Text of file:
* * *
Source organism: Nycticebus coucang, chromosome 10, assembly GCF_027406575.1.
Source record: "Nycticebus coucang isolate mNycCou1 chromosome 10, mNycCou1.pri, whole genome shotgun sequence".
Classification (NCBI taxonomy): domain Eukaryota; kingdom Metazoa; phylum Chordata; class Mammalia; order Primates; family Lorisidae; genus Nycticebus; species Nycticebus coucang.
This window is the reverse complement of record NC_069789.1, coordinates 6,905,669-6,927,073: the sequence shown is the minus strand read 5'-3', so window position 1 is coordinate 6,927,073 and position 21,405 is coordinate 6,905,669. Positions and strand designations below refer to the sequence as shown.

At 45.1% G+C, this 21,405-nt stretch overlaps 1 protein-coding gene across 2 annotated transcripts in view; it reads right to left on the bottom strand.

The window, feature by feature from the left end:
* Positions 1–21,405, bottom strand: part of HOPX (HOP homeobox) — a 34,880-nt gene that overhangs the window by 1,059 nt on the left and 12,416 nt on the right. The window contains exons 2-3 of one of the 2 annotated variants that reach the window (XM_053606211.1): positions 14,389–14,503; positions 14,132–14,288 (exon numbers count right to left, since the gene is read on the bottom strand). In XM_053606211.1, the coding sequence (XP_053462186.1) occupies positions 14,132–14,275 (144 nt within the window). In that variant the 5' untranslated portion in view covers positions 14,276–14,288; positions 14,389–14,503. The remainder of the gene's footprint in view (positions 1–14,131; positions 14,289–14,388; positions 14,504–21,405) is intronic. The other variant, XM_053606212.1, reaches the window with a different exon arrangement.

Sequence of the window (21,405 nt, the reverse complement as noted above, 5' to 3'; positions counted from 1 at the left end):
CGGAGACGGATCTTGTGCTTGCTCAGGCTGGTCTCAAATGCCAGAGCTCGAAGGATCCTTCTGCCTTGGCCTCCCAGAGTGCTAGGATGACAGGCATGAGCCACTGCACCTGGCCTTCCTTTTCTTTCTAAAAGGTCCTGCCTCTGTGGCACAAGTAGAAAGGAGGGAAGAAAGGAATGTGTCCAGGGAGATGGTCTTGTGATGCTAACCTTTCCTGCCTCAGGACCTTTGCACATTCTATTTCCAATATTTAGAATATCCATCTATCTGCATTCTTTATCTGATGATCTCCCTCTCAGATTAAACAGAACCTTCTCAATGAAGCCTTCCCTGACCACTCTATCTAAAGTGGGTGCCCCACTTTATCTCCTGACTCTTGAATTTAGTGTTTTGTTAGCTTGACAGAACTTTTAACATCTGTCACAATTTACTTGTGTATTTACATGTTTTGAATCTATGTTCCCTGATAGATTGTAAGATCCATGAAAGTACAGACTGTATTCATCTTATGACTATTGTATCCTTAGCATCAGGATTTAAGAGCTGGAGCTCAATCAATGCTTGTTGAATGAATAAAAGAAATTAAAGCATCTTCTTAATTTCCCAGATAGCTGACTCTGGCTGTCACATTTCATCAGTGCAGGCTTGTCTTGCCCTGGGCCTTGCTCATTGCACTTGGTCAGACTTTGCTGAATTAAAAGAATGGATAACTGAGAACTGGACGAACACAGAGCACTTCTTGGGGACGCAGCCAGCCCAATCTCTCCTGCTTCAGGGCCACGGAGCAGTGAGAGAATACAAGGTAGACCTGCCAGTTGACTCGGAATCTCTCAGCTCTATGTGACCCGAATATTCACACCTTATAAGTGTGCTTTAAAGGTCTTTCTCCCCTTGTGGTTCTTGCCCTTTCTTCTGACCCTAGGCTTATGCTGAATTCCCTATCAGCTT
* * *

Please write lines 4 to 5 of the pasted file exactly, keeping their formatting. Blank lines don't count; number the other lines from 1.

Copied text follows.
This window is the reverse complement of record NC_069789.1, coordinates 6,905,669-6,927,073: the sequence shown is the minus strand read 5'-3', so window position 1 is coordinate 6,927,073 and position 21,405 is coordinate 6,905,669. Positions and strand designations below refer to the sequence as shown.

At 45.1% G+C, this 21,405-nt stretch overlaps 1 protein-coding gene across 2 annotated transcripts in view; it reads right to left on the bottom strand.